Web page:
External concepts for icon arrangement: Others report using systems imposed on them by external forces. For instance, their icons are arranged by order of download, or they keep the icons in the default arrangement pattern suggested by the hardware maker. One user organized his icons alphabetically. (via The Five Ways Users Organize Their Apps And What App Designers Can Learn From This | TechCrunch)
Community & Control
I started at Flipboard last week and one of the traditions I’ve already grown to appreciate are the brown bag lunches. Friends from other start-ups come to talk about topics they’re passionate about.
Something I’ve missed about living in the Bay Area is trading start-up war stories - that’s how you learn how as an entrepreneur, outside of making those mistakes yourself! Lucky me, I caught the week with Caterina Fake, the queen of these stories (and random fact: she is also the progenitor of ‘FOMO’). Our conversation centered around how Flickr’s community got started and grew to be one of the first successful ones online.
I boil it down to control - how much you dictate, suggest, and leave up to your community.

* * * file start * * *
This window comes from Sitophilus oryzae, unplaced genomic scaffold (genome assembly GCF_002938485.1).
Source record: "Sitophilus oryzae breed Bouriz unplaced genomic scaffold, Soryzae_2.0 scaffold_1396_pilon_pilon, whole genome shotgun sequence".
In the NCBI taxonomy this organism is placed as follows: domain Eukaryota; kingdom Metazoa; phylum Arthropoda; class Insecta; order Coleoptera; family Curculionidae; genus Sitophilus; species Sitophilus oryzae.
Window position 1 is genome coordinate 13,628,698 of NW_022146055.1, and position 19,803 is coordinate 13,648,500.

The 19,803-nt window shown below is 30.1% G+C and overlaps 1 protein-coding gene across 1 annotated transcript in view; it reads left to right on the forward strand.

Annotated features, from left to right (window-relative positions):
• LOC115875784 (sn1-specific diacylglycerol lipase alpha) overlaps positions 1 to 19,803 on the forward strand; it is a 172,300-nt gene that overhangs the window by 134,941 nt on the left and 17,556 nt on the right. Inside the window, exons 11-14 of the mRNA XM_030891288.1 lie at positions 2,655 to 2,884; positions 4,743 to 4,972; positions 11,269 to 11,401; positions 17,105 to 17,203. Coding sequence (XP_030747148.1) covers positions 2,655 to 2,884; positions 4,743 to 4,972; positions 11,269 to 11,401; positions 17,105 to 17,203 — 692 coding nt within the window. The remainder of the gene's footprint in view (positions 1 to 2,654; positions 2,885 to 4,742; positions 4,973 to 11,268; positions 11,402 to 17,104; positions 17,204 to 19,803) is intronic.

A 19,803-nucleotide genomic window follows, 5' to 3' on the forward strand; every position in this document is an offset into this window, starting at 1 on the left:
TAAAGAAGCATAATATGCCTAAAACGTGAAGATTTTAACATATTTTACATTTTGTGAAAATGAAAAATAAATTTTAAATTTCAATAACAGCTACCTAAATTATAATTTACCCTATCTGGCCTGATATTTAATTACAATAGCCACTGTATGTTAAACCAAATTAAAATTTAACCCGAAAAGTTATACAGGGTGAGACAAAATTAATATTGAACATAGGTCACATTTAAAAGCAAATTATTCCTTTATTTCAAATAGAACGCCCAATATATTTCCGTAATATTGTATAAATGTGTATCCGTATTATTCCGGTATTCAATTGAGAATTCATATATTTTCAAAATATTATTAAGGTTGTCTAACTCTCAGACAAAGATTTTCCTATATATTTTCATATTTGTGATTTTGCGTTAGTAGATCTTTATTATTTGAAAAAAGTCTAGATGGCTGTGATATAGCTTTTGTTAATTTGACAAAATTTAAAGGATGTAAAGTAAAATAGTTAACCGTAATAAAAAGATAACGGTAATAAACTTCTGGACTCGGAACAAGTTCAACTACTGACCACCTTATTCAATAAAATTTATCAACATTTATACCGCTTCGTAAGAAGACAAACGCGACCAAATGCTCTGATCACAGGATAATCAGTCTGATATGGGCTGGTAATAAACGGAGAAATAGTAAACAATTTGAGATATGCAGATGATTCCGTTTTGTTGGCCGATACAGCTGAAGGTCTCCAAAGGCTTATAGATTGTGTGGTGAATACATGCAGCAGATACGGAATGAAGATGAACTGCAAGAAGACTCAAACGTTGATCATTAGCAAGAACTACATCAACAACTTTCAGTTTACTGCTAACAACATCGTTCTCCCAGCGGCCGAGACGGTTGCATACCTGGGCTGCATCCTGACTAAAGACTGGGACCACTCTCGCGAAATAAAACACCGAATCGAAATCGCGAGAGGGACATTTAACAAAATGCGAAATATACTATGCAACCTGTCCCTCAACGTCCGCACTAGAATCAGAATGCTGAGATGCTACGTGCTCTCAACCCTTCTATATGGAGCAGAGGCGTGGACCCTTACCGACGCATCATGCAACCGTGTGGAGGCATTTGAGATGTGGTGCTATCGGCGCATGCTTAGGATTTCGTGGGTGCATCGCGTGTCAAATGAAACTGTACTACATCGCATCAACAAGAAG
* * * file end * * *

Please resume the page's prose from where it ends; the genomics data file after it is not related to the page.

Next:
Your community is defined by what you encourage…
Caterina said the two big features for Flickr that opened the flood gates were (1) making photos public as default and (2) allowing sites to embed photos. Such a simple concept but so powerful - encourage the activity you want by making it super easy, default and shareable. You also encourage by leading by example. At the beginning, everyone at Flickr wrote comments back to the community and the rule was they had to say something meaningful - something they would say as participants, not as Flickr staff. This set the tone. I know most Flickr folks of yore and they are all super passionate about photography. They were a huge part of the community and kick-ass photographers too! (the anti-Charles Barkley, I’m not a role model rule)